As we get deeper and deeper into the Hollywood machinations that is superhero cinema, it’s become much more interesting to look back at all the early iterations of the comic book moneymakers; the smaller scope of the early Bryan Singer X-Men films; the chipper, childlike thrills of Richard Donner’s Superman. But it’s Sam Raimi’s Spider-Man films that have grown to stand out even more; to watch them today is to stare into a whole other dimension of specifically eccentric comic-book adaptations. Among the various out-of-vogue pleasures of Raimi’s Spider-Man films (especially the first two) are wonderfully hammy villains played by top-notch actors. The VFX around them may now appear a little weak, but all the real practical effects of these early-‘00s blockbusters was and remains the scenery chewing: the cackle and crooked grin of an Oscar nominee, the tortured megalomania of a West End stage veteran refusing to be upstaged by his mechanical limbs.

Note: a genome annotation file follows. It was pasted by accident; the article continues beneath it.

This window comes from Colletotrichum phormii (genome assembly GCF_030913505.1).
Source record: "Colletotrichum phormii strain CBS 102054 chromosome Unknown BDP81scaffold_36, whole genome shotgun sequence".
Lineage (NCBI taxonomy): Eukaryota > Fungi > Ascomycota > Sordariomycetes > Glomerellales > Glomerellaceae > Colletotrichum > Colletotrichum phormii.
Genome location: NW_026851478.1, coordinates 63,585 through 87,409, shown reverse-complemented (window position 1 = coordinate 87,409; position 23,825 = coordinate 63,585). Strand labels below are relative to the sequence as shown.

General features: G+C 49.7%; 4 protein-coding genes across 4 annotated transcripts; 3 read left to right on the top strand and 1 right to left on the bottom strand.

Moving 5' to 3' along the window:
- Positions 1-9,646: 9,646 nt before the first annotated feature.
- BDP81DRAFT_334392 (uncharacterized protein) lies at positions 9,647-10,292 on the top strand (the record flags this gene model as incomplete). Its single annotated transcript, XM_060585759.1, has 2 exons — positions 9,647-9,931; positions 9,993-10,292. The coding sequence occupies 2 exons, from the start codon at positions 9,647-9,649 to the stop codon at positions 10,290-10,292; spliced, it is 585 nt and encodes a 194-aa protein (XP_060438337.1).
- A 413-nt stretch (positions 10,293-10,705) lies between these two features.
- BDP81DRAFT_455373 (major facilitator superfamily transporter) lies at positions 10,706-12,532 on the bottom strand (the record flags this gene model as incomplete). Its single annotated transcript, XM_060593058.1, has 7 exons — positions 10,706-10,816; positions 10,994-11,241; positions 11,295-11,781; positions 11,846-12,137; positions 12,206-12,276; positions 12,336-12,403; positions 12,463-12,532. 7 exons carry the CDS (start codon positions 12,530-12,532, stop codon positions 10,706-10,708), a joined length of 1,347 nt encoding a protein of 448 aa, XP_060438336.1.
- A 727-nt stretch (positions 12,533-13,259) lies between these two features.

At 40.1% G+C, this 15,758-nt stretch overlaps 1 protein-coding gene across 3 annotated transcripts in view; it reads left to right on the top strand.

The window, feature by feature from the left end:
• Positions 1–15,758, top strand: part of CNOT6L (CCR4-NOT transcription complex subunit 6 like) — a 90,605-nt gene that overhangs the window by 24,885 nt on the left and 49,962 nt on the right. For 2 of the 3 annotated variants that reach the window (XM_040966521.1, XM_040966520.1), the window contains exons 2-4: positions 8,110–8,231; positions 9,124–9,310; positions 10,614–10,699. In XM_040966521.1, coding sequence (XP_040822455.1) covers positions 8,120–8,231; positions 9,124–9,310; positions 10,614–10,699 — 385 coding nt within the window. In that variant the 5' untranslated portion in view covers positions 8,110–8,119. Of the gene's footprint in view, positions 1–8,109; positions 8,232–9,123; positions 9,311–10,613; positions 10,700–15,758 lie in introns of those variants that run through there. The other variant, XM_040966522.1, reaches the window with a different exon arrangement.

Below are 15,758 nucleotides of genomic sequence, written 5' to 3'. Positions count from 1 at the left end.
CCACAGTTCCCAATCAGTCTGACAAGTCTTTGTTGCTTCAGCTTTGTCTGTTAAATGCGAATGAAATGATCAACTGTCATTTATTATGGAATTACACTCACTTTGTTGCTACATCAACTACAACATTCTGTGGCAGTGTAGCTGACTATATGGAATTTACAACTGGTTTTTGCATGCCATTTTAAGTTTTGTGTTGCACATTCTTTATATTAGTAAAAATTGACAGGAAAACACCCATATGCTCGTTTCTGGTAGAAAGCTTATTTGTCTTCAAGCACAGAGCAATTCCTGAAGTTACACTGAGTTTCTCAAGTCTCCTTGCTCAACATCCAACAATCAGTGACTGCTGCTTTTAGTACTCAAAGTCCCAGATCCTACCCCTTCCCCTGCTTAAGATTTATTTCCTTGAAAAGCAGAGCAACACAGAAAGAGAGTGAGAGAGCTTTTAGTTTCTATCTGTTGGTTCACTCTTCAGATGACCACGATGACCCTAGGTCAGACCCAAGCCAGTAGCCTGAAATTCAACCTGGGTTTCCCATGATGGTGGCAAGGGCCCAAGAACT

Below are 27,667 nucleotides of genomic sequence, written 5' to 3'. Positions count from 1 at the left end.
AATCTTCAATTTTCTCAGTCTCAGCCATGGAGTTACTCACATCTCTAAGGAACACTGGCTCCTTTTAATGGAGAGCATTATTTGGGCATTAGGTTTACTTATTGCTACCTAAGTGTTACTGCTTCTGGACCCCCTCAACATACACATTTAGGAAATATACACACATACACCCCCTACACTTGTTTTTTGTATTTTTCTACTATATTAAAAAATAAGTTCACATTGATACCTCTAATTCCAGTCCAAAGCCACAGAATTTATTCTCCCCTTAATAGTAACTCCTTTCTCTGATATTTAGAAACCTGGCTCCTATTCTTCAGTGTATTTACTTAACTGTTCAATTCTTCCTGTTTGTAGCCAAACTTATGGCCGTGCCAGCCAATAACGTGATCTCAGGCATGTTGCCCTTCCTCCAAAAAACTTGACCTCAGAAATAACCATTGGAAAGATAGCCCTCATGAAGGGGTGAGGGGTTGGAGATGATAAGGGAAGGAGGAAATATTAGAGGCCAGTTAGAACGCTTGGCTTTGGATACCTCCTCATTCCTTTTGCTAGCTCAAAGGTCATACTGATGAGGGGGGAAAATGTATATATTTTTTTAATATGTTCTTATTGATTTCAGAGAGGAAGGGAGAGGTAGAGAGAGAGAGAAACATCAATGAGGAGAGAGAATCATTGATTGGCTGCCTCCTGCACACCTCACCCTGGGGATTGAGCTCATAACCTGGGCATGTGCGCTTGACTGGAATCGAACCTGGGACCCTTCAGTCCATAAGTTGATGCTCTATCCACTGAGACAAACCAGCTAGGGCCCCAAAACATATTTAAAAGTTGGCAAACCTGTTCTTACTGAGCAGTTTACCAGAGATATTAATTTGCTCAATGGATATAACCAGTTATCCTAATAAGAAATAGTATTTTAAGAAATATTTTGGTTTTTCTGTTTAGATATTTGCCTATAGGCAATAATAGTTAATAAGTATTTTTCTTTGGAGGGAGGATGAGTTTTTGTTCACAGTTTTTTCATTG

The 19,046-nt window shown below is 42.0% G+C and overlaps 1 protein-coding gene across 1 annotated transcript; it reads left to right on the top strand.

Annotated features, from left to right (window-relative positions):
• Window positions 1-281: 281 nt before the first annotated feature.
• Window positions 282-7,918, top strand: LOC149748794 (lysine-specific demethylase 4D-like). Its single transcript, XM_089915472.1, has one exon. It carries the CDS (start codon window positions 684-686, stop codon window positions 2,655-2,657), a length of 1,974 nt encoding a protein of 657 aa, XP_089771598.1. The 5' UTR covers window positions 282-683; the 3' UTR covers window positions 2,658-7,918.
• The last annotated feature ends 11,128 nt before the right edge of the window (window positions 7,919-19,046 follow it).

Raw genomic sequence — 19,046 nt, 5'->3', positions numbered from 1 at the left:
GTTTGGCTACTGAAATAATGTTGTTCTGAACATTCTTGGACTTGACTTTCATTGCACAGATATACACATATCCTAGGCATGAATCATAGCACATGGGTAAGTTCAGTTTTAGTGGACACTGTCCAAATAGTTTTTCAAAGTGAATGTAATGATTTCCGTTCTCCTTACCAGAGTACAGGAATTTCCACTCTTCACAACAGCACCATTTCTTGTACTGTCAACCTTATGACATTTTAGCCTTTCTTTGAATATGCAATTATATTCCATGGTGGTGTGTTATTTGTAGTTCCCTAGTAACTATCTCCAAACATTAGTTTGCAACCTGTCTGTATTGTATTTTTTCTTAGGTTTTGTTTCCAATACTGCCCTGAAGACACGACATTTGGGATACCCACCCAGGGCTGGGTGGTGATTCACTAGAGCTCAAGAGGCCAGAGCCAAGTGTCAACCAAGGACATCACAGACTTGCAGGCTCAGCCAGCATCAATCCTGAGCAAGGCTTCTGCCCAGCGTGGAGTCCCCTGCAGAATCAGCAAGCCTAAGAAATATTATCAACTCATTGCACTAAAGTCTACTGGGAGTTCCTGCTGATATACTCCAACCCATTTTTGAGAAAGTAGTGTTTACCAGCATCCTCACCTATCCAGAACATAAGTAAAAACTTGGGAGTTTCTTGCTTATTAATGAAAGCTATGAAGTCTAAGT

In Spider-Man: No Way Home, Willem Dafoe and Alfred Molina reprise these iconic roles, returning to respectively portray the demented billionaire The Green Goblin and the multi-armed mad scientist Doctor Octopus. But they aren’t playing new versions of the big bads. In fact, they aren’t even playing older versions of them. Digital makeover aside, they are roughly as we remember them from the Raimi movies. That’s less a spoiler than the whole hook of this latest trip to the endlessly chugging Marvel Cinematic Universe: Having exhausted the Avengers novelty of mixing and matching characters from its own vast ensemble, the company is now plucking them from separate continuities. The Goblin and Doc Ock are only a portion of the rogues gallery Peter Parker (Tom Holland) squares off against in No Way Home. His problems also include an amorphous sandman (Thomas Haden Church), a talking reptile (Rhys Ifans), and the human battery Electro (Jamie Foxx). Those last two hail from yet another cinematic universe — the one that cast Andrew Garfield as Spider-Man, just a few years after Tobey Maguire hung up the spandex.